A degenerative joint disease with damage to articular cartilage usually caused by inorganic calcium deposit. It
is the commonest form of joint disease. The pathological changes in osteoarthritis are irreversible.

Causes/risk factors

  • Previous injury
  • Overweight
  • Age

Clinical features

  • May involve any joint; most commonly the hip, spine, and knees, usually not symmetrical
  • Restriction of movement, pain on moving the joint but tends to be absent at rest, limp in case of lower limbs
  • Deformity, moderate tenderness
  • Improvement with rest, deterioration with physical activity, and cold and wet weather conditions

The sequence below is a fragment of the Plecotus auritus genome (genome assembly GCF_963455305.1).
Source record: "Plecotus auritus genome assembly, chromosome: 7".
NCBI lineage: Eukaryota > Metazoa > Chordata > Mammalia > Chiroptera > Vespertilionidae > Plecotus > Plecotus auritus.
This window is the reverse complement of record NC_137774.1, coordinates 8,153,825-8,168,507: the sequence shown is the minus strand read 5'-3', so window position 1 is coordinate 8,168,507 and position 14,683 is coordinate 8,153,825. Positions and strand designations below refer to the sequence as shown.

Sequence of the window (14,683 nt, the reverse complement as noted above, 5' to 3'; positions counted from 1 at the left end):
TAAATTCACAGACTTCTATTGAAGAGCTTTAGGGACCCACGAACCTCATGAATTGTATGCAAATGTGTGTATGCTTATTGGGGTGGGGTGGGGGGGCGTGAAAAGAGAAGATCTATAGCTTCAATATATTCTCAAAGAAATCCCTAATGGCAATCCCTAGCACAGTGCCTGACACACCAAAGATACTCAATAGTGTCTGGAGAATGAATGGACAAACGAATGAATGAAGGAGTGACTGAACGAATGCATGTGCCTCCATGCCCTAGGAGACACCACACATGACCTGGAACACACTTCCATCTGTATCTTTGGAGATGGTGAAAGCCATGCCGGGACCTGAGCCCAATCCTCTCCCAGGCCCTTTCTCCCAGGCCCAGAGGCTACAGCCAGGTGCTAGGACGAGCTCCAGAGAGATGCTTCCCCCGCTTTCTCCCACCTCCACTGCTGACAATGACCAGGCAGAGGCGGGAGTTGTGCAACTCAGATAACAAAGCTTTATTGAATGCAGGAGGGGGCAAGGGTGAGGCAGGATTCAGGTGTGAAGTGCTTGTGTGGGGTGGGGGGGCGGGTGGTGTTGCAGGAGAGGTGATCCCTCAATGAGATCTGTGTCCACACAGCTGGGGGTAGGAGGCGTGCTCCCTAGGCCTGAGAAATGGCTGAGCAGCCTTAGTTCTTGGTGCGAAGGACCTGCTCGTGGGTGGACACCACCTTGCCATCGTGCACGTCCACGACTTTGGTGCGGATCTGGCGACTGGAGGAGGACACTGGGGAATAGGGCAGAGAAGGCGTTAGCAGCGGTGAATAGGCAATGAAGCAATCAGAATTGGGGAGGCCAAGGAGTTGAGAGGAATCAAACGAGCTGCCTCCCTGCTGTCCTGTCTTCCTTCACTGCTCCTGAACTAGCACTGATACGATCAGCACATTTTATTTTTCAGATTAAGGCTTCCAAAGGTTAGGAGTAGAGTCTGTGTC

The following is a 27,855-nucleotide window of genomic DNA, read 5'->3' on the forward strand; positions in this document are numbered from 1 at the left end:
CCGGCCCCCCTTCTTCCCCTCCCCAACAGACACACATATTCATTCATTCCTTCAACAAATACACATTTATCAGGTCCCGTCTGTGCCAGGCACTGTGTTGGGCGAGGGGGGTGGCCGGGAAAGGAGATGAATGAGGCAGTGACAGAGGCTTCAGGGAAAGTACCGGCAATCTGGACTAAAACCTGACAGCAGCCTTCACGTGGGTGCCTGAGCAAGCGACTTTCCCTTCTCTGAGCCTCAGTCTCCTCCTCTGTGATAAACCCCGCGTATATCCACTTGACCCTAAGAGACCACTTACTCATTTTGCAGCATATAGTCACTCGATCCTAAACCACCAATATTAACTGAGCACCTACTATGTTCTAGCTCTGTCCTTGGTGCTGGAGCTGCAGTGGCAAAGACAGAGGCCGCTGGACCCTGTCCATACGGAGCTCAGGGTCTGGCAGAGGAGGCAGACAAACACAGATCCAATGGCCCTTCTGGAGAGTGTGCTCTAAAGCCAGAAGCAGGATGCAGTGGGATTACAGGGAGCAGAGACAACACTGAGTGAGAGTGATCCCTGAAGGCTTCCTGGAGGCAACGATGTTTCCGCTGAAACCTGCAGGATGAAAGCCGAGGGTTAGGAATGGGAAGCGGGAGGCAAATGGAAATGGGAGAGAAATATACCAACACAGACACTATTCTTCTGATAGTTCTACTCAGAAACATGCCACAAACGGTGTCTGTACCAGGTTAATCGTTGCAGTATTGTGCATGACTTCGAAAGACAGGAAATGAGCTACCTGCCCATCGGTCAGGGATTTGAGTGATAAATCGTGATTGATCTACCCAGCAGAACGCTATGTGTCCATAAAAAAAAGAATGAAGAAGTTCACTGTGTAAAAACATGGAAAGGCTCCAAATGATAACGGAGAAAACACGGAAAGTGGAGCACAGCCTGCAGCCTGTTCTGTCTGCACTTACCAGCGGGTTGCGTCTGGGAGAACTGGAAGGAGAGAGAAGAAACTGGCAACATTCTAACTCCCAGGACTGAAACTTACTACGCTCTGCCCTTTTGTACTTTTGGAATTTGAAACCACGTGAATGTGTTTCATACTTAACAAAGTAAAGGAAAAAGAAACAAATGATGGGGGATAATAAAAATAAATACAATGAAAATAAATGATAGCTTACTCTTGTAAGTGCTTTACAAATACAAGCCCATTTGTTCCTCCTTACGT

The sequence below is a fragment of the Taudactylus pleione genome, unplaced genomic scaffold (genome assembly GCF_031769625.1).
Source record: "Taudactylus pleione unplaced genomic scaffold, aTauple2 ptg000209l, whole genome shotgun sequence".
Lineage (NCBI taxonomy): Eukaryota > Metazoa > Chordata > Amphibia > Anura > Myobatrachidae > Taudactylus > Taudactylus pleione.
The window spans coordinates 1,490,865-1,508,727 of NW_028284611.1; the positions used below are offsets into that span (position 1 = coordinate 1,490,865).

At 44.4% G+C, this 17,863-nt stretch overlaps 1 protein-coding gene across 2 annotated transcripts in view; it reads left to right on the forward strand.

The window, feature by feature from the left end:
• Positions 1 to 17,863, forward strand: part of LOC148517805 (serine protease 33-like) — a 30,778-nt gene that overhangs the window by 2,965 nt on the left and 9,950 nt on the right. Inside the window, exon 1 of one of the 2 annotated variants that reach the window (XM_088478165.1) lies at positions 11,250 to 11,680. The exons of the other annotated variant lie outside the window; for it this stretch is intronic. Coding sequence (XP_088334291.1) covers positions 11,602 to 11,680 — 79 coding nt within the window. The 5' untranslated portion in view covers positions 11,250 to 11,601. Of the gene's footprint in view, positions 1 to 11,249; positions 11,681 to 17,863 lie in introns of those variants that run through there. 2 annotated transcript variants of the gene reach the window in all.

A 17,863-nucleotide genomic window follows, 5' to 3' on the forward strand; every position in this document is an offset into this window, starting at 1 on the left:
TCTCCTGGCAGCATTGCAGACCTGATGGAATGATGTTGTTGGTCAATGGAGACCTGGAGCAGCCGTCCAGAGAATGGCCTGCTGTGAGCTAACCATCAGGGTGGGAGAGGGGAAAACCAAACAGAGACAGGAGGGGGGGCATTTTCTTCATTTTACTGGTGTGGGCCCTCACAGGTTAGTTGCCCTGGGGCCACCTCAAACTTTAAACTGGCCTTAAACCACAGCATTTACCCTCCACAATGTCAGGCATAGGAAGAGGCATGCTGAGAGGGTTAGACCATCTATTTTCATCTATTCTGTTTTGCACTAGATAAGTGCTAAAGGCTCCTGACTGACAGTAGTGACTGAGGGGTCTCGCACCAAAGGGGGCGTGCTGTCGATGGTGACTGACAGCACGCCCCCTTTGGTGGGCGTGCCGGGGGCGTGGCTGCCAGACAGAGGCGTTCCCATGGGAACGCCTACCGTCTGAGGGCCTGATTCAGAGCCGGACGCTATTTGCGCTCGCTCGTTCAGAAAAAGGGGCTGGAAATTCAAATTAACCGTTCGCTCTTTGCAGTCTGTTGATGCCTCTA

• Joints are usually not swollen or warm but there may be some accumulation of (clear) articular fluid

Differential diagnosis

  • Gout; gouty arthritis
  • Rheumatoid arthritis


  • Normal blood count and ESR
  • X-ray: Of the joint(s)


Goals of treatment

  • Pain relief
  • Optimisation of function
  • Minimise progression

General measures

  • Weight reduction
  • Encourage activity and regular exercise
  • Use of appropriate foot wear and walking aids
  • Paracetamol 1 g every 8 hours

In acute exacerbation, or severe pain

  • NSAID (ibuprofen, or diclofenac)
    • Limit use to brief periods
  • Diclofenac 1% gel if available
  • Intra-articular steroids e.g. triamcinolone (specialist only), maximum 4 times/year